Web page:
1. Infames Rei Quibus De Causis Absoluti aut Damnati Sint
praef.Nunc, quo aequiore animo ancipites iudiciorum motus tolerentur, recordemur invidia laborantes pro quibus causis aut absoluti sint aut damnati.
absol. 1M. Horatius, interfectae sororis crimine a Tullo rege damnatus, ad populum provocato iudicio absolutus est. quorum alterum atrocitas necis movit, alterum causa flexit, quia immaturum virginis amorem severe magis quam impie punitum existimabat. itaque forti<s facti>1 punitione liberata fratris dextera tantum consanguineo quantum hostili cruore gloriae haurire potuit.
absol.2Acrem se tunc pudicitiae custodem populus Romanus, postea plus iusto placidum iudicem praestitit. cum a Libone tribuno plebis Ser. Galba pro rostris vehementer increparetur, quod Lusitanorum magnam manum interposita fide praetor in Hispania interemisset, actionique tribuniciae M. Cato ultimae senectutis oratione sua, quam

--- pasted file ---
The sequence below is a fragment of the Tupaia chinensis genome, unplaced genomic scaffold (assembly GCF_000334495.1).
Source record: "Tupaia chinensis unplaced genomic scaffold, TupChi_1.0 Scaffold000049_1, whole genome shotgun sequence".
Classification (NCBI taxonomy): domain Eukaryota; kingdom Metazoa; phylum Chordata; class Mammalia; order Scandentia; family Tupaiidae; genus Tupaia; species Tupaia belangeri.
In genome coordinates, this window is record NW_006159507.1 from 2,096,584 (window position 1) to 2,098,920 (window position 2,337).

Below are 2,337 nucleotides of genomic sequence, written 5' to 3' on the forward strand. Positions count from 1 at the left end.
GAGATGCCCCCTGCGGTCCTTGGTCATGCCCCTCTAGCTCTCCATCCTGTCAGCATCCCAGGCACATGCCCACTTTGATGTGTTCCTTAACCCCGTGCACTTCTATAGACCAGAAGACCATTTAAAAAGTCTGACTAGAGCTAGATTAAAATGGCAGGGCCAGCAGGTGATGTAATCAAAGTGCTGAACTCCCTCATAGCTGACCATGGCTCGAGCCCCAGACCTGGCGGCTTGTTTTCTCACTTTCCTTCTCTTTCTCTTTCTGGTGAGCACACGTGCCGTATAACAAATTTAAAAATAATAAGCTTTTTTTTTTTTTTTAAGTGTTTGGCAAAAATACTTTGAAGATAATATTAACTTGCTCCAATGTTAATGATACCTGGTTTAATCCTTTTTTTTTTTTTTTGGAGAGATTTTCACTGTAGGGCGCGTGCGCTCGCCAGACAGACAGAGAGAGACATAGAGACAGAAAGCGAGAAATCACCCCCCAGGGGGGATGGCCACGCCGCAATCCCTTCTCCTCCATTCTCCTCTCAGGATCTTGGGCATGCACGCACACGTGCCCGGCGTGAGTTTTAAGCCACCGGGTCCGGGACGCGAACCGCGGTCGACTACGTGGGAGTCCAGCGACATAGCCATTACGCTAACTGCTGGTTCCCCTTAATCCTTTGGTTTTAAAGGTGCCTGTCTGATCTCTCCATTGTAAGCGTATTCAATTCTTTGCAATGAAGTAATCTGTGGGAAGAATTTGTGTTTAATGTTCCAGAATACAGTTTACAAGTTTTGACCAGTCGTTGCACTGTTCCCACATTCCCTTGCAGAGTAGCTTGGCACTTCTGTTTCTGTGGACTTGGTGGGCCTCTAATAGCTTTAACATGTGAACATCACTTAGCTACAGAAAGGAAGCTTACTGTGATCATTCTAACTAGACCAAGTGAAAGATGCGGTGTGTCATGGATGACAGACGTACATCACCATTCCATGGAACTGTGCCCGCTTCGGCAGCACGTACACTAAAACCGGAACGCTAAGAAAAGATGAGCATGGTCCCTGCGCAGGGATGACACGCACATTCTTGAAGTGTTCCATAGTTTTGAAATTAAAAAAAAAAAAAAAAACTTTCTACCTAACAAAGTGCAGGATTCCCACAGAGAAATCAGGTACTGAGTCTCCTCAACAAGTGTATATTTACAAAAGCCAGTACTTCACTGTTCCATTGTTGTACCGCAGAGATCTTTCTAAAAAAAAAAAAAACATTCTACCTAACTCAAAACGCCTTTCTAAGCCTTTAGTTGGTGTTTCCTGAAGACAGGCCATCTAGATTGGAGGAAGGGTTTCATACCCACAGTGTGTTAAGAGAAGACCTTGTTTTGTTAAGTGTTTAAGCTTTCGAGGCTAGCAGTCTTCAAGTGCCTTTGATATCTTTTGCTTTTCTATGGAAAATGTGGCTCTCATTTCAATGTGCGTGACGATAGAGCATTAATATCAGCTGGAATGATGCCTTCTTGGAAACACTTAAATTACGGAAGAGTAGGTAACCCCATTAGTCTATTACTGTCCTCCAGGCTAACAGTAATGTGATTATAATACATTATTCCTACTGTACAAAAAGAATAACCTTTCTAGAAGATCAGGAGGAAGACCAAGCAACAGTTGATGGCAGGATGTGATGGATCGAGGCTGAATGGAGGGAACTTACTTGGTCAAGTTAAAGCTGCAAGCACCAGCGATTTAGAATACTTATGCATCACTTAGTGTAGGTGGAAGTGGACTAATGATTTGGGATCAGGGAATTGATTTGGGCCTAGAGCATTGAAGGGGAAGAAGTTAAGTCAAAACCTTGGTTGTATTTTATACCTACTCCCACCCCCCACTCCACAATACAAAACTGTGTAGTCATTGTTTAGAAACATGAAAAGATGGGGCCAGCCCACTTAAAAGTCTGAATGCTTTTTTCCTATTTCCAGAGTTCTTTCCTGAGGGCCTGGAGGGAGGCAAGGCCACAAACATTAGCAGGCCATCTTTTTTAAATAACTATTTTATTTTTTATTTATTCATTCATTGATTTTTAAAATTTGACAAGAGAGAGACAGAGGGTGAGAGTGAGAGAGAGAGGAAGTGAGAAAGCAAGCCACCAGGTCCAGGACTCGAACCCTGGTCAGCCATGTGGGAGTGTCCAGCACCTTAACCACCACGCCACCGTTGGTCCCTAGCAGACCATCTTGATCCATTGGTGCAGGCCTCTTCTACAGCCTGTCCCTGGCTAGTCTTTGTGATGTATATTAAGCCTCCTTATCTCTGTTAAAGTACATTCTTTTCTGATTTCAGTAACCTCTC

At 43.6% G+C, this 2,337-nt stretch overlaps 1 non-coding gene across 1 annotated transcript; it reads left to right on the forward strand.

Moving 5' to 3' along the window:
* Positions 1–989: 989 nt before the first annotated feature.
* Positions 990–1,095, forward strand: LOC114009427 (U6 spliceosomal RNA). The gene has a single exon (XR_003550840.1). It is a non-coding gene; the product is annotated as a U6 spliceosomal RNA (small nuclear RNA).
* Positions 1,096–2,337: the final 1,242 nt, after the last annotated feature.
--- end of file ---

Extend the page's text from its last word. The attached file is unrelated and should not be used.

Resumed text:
1. For What Reasons Ill-Famed Defendants Were Acquitted or Condemned
Now, so that the uncertain operations of trials may be borne with equanimity, let us record for what reasons persons labouring under unpopularity were either acquitted or condemned.acquitted
M. Horatius was convicted of his sister’s murder by king Tullus, but appealed to the people for trial and was acquitted. The king was moved by the atrocity of the killing; the people were swayed by the reason for it, reckoning that the girl’s precocious passion had been punished severely rather than impiously. So the brother’s right hand, freed of punishment for its brave deed, could draw as much glory from kindred as from enemy blood.1
The Roman people showed itself on that occasion a fierce guardian of chastity, but later on an unduly lenient judge. Ser. Galba was vehemently attacked from the rostra by Tribune of the Plebs Libo for killing as Praetor in Spain a large body of Lusitanians with whom he had made a treaty, and M. Cato supported the Tribune’s proceeding in